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Five tips: Do better for yourself – and your clients

Five tips: Do better for yourself – and your clients

Leap of Faith -https://www.flickr.com/photos/javmorcas/

Not long ago, we were exclusively traditional IT management consultants billing by the hour.

In IT consulting, you see too many clients fail.  I’m happy to report that we have delivered every project in our history, on time and on budget. That is because we are special :)

We saw a pattern: A customer wanted to address a problem. They’d try to come up with a solution that didn’t rock the boat too much. Then they’d buy a shiny new piece of tech or software because the person selling it had convinced them it was just the ticket.  Strangely, the reality of an actual IT operation doesn’t look anything like a pristine demo environment.

Yes, that was my dry British sense of humour you heard.  I digress…

All too often, products don’t deliver as expected.  Many times it was not a failing of the product alone, politics and operational challenges play a big role. The net effect is that too many projects failed and at significant cost.

We thought there had to be a better way to do things.

So we took a deep breath and changed our entire business model. Instead of selling smart people’s time by the hour, or deliverable, we now sell valuable IT insights via a fixed-cost managed service that shields our customers from the complexities of implementing and managing our proprietary software. We still give them access to smart people, it just costs a lot less because we are applying technology that shrinks a very specific problem – allowing clients to mine their own IT data to produce customized business insights.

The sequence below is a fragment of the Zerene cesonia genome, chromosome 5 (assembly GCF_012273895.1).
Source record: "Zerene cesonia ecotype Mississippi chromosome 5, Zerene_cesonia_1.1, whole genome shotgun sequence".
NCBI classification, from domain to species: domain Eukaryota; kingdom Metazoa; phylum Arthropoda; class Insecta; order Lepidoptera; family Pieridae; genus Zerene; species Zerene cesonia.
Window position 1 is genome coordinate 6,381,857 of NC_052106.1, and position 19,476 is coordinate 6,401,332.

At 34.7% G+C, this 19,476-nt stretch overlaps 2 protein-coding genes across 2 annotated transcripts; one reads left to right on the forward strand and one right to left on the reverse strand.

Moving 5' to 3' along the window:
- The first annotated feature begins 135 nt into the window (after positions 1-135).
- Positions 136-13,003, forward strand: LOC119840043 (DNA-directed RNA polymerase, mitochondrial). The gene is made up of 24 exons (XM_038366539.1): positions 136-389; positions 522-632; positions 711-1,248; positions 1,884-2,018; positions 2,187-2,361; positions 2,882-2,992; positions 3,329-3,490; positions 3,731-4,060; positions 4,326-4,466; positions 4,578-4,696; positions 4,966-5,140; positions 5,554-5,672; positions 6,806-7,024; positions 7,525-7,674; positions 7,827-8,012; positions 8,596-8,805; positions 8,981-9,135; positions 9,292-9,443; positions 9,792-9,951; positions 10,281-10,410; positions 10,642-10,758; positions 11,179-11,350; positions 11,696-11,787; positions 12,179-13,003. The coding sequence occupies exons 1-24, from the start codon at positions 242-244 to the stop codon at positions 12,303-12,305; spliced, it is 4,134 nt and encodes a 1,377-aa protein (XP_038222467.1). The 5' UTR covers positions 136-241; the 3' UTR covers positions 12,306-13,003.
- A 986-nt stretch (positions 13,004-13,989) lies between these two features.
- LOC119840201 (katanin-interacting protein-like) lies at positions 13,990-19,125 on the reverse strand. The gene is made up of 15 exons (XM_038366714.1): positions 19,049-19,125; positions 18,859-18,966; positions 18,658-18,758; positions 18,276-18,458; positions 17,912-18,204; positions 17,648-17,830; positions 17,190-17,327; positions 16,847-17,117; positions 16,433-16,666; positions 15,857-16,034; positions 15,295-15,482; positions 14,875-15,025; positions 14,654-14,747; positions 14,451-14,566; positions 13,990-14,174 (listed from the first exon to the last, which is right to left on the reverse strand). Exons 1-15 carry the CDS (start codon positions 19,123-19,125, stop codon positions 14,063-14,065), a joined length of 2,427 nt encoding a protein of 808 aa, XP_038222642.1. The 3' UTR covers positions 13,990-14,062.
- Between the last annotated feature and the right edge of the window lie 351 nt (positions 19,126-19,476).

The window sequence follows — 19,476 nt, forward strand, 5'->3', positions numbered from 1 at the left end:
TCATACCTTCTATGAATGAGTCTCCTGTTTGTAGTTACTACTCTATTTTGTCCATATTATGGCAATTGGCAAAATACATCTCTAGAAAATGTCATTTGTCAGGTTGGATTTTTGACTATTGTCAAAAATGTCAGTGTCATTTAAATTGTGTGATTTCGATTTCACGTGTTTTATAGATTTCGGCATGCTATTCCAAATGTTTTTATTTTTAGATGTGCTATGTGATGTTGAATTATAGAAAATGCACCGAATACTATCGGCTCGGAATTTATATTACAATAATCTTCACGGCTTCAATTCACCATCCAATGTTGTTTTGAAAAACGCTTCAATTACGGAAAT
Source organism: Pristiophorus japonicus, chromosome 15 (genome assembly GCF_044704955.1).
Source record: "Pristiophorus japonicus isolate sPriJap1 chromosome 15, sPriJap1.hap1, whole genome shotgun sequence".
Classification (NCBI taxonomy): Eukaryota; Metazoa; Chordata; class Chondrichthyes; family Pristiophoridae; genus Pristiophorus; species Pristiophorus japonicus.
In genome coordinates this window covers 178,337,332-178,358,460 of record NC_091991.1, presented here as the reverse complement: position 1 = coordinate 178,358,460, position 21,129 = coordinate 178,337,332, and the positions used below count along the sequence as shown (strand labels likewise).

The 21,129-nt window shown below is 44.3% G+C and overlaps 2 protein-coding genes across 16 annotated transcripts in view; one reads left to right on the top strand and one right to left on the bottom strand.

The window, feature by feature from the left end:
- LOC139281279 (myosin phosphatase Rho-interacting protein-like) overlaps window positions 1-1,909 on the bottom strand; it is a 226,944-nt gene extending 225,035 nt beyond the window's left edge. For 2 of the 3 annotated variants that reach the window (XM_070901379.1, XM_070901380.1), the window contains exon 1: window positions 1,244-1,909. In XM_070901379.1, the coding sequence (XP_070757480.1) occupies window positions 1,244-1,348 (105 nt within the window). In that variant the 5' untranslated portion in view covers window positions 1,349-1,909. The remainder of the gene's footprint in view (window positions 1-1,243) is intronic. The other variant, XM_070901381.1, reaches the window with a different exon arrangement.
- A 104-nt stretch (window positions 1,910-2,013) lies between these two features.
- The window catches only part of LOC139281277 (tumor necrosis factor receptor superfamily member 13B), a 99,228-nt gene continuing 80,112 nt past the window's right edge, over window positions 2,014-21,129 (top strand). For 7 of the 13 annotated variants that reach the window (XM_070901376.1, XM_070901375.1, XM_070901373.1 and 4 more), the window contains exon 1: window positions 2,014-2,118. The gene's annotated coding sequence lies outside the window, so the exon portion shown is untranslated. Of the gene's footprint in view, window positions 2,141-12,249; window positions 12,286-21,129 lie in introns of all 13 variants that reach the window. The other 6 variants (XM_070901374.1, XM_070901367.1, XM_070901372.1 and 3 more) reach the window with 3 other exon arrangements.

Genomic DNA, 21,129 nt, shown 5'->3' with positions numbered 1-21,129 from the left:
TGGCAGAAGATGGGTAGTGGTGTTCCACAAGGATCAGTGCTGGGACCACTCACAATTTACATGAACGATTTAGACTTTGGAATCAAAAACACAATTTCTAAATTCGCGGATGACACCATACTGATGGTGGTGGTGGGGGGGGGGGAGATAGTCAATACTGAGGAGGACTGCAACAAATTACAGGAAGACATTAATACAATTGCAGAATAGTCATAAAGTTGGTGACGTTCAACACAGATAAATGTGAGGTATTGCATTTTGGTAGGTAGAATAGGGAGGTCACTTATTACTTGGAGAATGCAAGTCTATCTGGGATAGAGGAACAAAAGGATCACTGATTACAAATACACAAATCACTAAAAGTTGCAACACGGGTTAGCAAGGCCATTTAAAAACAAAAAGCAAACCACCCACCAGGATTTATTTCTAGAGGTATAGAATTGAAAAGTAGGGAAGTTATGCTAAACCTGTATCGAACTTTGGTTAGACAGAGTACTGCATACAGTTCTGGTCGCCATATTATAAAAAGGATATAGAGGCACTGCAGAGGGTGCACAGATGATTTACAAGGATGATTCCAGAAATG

You bet!

But we’ve learned a few things along the way.

  1. You have to understand the problem you want to solve.

From our work as traditional consultants, we came to see that too many IT projects were failing, and too many customers were not getting as much value from their IT as they should. We also came to see that they would get better value and reduce the financial risk with the predictable costing provided by a service than by consultants billing by the hour. We perceived this as a real problem.

  1. You have to understand current conditions – in reality, not just theory.

We took time to do a hard and serious analysis of the situation for businesses we were trying to help. Years, not months.

  1. You have to set realistic milestones.

No one becomes Microsoft or Shopify overnight. We set milestones based on our understanding of the problem, the current conditions, and our own capacity to deliver.

  1. You have to be tenacious but focused.

Moving from consultants to sellers of a service has been hard. But if you believe in yourself and your vision, it will help carry you through tough days.  Multiple tough days… including those we have not met yet.

  1. You have to be able to pivot.

We did. And if the situation changes significantly because of some new factor, we’ll pivot again.

We’ve been able to hold our own fears at bay because our actions are based on values we hold dear. We won’t do things just because a client wants us to do them; we do them because it’s the right thing to do. This is a life outlook, not just a business outlook.

I want RAPA Insight to succeed.

But more than that, I want to live my life with no regrets. I don’t want to wake up one morning and wonder what would have happened if we hadn’t taken that deep breath and leapt.

So far, I’m enjoying the ride… blue skies and turbulence, it’s all part of the journey.


Susan Odle - COO, RAPA

Susan Odle is chief operating officer and managing partner at RAPA Consulting. She has been in enterprise IT for over two decades, is ITIL Foundation V3.5 certified, enjoys anything outdoors with family and music (playing, singing and listening).

RAPA Insight IT Analytics – How it Works

Picture Javier Morales